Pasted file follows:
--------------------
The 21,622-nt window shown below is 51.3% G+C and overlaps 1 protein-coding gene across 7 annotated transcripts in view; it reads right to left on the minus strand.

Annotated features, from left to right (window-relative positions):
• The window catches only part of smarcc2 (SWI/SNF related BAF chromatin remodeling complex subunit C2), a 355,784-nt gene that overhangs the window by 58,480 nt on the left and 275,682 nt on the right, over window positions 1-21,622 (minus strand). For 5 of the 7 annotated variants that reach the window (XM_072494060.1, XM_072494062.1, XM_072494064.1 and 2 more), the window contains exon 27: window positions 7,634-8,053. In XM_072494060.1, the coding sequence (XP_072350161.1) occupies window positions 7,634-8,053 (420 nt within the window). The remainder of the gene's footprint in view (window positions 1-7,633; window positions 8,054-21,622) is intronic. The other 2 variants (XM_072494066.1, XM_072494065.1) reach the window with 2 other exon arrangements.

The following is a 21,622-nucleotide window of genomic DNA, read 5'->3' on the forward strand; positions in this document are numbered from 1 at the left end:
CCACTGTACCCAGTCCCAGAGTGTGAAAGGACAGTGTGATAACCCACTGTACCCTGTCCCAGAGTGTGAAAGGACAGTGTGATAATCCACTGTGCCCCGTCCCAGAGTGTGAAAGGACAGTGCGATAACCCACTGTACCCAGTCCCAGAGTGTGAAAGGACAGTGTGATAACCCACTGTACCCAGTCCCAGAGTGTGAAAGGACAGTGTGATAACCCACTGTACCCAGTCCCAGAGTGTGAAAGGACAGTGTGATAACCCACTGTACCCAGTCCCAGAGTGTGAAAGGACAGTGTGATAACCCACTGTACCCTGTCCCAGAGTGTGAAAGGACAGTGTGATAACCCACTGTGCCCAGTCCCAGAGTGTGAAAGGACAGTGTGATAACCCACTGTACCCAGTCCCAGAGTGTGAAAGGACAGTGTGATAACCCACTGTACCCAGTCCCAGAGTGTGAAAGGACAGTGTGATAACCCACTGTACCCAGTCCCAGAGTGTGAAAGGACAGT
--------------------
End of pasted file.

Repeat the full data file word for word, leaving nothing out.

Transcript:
The 21,622-nt window shown below is 51.3% G+C and overlaps 1 protein-coding gene across 7 annotated transcripts in view; it reads right to left on the minus strand.

Annotated features, from left to right (window-relative positions):
• The window catches only part of smarcc2 (SWI/SNF related BAF chromatin remodeling complex subunit C2), a 355,784-nt gene that overhangs the window by 58,480 nt on the left and 275,682 nt on the right, over window positions 1-21,622 (minus strand). For 5 of the 7 annotated variants that reach the window (XM_072494060.1, XM_072494062.1, XM_072494064.1 and 2 more), the window contains exon 27: window positions 7,634-8,053. In XM_072494060.1, the coding sequence (XP_072350161.1) occupies window positions 7,634-8,053 (420 nt within the window). The remainder of the gene's footprint in view (window positions 1-7,633; window positions 8,054-21,622) is intronic. The other 2 variants (XM_072494066.1, XM_072494065.1) reach the window with 2 other exon arrangements.

The following is a 21,622-nucleotide window of genomic DNA, read 5'->3' on the forward strand; positions in this document are numbered from 1 at the left end:
CCACTGTACCCAGTCCCAGAGTGTGAAAGGACAGTGTGATAACCCACTGTACCCTGTCCCAGAGTGTGAAAGGACAGTGTGATAATCCACTGTGCCCCGTCCCAGAGTGTGAAAGGACAGTGCGATAACCCACTGTACCCAGTCCCAGAGTGTGAAAGGACAGTGTGATAACCCACTGTACCCAGTCCCAGAGTGTGAAAGGACAGTGTGATAACCCACTGTACCCAGTCCCAGAGTGTGAAAGGACAGTGTGATAACCCACTGTACCCAGTCCCAGAGTGTGAAAGGACAGTGTGATAACCCACTGTACCCTGTCCCAGAGTGTGAAAGGACAGTGTGATAACCCACTGTGCCCAGTCCCAGAGTGTGAAAGGACAGTGTGATAACCCACTGTACCCAGTCCCAGAGTGTGAAAGGACAGTGTGATAACCCACTGTACCCAGTCCCAGAGTGTGAAAGGACAGTGTGATAACCCACTGTACCCAGTCCCAGAGTGTGAAAGGACAGT